Ion resin is often divided into two types: gel type and macroporous type.
The polymer skeleton of gel-type resin has no pores in dry condition. It swells when it absorbs water, forming very fine pores between macromolecular chains, commonly known as micropores or ion exchange resin.
These resins are more suitable for adsorbing inorganic ions, and their diameters are smaller. This kind of resin can not adsorb macromolecular organic substances, because the latter is larger in size.
Macroporous ion exchange resin is a porous spongy framework formed by adding pore-forming agent in the polymerization reaction. There are a large number of micro-pores in it and then introduced into the exchange group to make it. It has both micro-pore and large-mesh wetting resin pore size, which can be controlled in the manufacturing process. This not only provides a good contact condition for ion exchange, shortens the ion diffusion path, but also adds many chain active centers. Molecular adsorption can be produced by van der Waals attraction between molecules, which can adsorb various non-ionic substances like activated carbon and expand its functionality. Some macroporous resins without exchange functional groups can also adsorb and separate various substances, such as phenols in wastewater from chemical plants.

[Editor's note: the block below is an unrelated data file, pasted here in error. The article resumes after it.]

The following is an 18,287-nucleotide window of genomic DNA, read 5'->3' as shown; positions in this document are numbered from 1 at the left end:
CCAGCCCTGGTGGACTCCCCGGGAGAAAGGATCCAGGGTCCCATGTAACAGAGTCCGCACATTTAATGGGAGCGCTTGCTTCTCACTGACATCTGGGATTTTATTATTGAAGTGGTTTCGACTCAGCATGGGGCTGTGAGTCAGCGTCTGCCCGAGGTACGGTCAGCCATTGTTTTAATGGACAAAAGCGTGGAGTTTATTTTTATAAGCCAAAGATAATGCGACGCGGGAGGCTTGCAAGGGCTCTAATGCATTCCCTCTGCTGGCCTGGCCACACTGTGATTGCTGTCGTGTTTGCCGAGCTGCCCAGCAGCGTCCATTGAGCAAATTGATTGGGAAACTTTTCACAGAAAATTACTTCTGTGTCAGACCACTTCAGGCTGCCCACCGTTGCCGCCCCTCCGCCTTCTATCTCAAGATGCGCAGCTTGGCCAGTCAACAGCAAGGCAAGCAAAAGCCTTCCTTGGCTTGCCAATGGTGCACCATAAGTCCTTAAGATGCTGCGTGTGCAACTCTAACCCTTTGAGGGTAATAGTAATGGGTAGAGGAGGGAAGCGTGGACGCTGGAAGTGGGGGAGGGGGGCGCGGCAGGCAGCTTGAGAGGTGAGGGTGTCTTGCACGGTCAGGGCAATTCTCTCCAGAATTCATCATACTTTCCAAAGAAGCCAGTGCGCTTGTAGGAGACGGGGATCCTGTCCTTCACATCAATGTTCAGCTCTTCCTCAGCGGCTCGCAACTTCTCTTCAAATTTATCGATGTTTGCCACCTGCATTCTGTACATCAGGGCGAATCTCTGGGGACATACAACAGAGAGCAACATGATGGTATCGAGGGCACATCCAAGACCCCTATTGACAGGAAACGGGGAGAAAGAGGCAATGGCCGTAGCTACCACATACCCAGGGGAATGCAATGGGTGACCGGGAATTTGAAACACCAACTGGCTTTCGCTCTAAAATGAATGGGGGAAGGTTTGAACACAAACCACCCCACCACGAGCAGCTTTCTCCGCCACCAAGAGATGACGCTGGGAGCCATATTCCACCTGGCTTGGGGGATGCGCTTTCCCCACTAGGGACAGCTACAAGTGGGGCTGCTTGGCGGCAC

Macroporous ion exchange resin has many large pores, large surface area, many active centers, fast ion diffusion rate, and fast ion exchange rate, which is about ten times faster than that of gel-type resin. The utility model has the advantages of fast action, high efficiency and shorter processing time. Macroporous resins also have many advantages: swelling resistance, non-fragmentation resistance, oxidation resistance, wear resistance, heat resistance, and temperature resistance, as well as easy adsorption and exchange of organic macromolecule substances, so they are highly resistant to pollution and easy to regenerate.